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Friday, July 31, 2009

My Pizzeria takes on My Bank

On the way home this evening, I stopped at my local pizza parlor and local bank branch. Just for fun, I pitted the attributes of the two service experiences against one another.

Guess who won?

The pizza parlor is open when I want pizza. The bank is open when I’m at work, and mostly closed I have time to go to a bank.

When I’m ordering take-out or delivery, the pizza place answers the phone, even if they have to put me on hold. The bank periodically routes calls to a “hang-up-on-me” option I’ve never selected.

In the pizza parlor, I wait amongst the aroma of baking pies. Other customers are happy to be there. At the bank I wait, either in person while listening to other customers mostly complain about heir bank service, or on the phone with an IVR response that begins, “due to unusual call volumes…” (BTW, is it unusual if it happens constantly?)

Pizza parlor has a signature dish. They make an Italian pie with a spicy jardiniere. The place down the street’s signature dish is a cheeseburger pizza, complete with onions, pickles & mustard. The point is that they intentionally differentiate along at least one line. Every bank seems to “me-too” their offerings, to the point where I wonder whether it matters where I keep my money? (Should banks be worried that we see them as as undifferentiated as “The Detroit 3”?)

I bet your bank has a www.banknameheresucks.com website devoted to disgruntled customers’ commentary. And I bet your local pizza parlor doesn’t.

The pizza place is willing to bring their offering to me, and even guarantees that they won’t waste my time. The bank?

Service recovery at the pizza place usually means a free meal. At the bank, it might not even mean an apology.

The service employees at the pizzeria are not as highly compensated as their bank counterparts, but are almost universally more service oriented.

I’m not saying that every bank should recraft their service to act like a pizza parlor. I know that what you expect from a bank is orders of magnitude more than what you expect from a pizza place.

But I do think that your average bank could learn a thing or two from how the local pizzeria approaches service. Extending outward, what would Southwest look like if they were a bank instead of an airline?

When a pizza place doesn’t deliver on their promise, we’re merciless consumers. We drive places out of business almost overnight. Yet somehow, when a bank doesn’t deliver on a promise much more important, most of us let it slide. If ever there was an industry that was ripe for a new service model to take it by storm, retail banking is it.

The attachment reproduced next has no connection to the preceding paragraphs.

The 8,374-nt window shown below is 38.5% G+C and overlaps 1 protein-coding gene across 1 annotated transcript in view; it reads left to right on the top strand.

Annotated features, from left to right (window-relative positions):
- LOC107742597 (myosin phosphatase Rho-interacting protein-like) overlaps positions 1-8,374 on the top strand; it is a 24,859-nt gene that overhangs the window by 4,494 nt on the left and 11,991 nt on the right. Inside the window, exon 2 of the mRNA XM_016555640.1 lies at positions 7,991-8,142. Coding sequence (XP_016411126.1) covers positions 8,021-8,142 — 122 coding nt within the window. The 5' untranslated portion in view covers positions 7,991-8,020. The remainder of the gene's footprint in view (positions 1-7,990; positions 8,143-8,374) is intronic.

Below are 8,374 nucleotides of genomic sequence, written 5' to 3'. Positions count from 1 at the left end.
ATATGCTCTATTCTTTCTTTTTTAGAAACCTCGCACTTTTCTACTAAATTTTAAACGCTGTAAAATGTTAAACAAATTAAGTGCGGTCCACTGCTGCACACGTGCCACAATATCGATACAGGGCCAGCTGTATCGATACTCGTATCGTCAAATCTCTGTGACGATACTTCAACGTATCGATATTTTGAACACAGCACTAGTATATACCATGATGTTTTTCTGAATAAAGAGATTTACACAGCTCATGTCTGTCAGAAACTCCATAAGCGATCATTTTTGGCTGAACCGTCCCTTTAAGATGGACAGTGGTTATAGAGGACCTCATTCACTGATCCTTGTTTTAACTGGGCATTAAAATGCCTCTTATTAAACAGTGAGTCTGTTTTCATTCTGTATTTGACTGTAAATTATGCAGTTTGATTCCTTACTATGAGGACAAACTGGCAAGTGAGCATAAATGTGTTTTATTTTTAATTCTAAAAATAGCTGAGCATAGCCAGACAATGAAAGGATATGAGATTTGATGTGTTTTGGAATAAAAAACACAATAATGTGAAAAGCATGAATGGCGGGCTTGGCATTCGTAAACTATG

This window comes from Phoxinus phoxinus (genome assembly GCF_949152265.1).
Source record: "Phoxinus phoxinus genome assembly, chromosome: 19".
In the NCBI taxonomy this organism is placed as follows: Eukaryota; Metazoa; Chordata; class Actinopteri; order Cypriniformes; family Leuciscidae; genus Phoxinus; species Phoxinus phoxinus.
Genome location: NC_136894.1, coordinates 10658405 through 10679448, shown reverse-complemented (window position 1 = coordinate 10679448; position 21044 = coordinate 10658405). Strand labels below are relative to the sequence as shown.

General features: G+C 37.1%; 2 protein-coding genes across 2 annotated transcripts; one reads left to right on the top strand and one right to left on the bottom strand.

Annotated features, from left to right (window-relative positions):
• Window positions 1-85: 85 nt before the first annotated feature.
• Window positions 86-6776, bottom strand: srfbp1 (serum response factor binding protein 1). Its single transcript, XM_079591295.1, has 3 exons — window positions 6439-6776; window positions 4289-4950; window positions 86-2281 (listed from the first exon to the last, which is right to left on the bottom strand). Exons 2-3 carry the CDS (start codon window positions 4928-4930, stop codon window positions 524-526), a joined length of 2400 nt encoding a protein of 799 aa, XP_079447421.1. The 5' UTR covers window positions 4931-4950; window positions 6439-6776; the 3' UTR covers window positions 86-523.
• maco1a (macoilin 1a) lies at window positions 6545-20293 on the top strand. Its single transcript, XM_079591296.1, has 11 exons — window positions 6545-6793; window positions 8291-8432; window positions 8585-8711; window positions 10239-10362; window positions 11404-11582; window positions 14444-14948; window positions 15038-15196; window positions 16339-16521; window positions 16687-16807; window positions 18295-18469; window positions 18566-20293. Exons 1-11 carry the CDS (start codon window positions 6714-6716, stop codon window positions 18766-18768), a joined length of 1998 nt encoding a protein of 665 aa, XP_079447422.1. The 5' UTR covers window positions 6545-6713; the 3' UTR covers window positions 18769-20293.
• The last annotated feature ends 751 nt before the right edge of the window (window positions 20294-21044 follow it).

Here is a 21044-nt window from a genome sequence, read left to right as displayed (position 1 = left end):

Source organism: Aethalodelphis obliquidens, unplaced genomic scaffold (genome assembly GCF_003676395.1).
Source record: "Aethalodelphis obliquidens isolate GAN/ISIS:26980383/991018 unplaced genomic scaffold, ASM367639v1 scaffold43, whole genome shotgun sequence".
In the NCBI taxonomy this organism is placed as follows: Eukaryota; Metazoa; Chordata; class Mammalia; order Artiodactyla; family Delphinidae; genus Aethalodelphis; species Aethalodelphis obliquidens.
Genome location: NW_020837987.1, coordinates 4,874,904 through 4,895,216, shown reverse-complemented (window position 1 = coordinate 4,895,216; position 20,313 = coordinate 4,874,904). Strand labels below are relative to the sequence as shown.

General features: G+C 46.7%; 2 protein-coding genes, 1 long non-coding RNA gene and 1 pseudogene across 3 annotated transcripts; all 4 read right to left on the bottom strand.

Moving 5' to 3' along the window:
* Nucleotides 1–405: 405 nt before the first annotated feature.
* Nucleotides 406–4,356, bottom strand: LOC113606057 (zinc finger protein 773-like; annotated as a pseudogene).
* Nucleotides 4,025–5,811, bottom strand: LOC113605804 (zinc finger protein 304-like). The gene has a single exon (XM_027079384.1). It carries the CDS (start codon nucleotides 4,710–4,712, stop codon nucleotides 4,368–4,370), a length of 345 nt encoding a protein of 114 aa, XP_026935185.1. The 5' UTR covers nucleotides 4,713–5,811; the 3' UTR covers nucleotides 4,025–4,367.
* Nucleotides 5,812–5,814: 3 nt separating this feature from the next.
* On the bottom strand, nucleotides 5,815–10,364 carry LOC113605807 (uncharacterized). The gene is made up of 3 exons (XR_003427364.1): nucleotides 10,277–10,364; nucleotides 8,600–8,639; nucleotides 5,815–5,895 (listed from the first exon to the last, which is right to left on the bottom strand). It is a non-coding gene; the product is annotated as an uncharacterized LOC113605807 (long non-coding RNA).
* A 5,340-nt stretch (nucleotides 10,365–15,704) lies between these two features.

Chris Haines said...

It's not fair to paint all banks with the same brush. TD Bank in Canada (and the US Notheast) has brought a retail store experience to their bank branches. Aside from being open evenings and Saturdays, the have even started hiring people with retail store management experience as branch managers. TD has become the most successful retail bank in Canada, so look for this strategy to be replicated.

Chris Reaburn said...

Agree, some are better than others, though I would say that they are incremental steps, variations on the same business model, and if they are successful, as you say, "look for this strategy to be replicated".

The problem as I see it is that no one is changing fundamental components of the business model, which I think would require a completely new entrant.

Chris Reaburn said...

My last comment was quick enough to seem dismissive. Unintentional. I think that some banks are making some strides on their experience. If you believe the most recent round of advertising, they at least acknowledge "fed up with my bank" as a condition that exists with a lot of consumers. I question though, whether banks are talking about real model change or whether they are satisfied with tweaking their model slightly in order to look like their changes are dramatic. The problem with that is that a) those small changes are easily replicable by the other banks that they are trying to differentiate themselves from, and so as soon as there is any difference, the others work to close the gap and b) the incremental changes are never as dramatic to the marketplace as they are to the companies making the changes percieve them to be, and so they usually fall short of their intended goals, and get relegated by management as "another one of those things we tried that didn't work".

Chris Haines said...

Don't get me wrong, as a former bank employee I admit that 90% of banking customer experiences are terrible. They are the most change-resisting institutions in a lot of countries. But lately I have noticed some that are really embracing the retail culture. TD Bank hiring people with retail experience to be branch managers (which is now a neutered position due to automatic credit decisioning and centralized processes) shows that they are serious about improving the customer experience.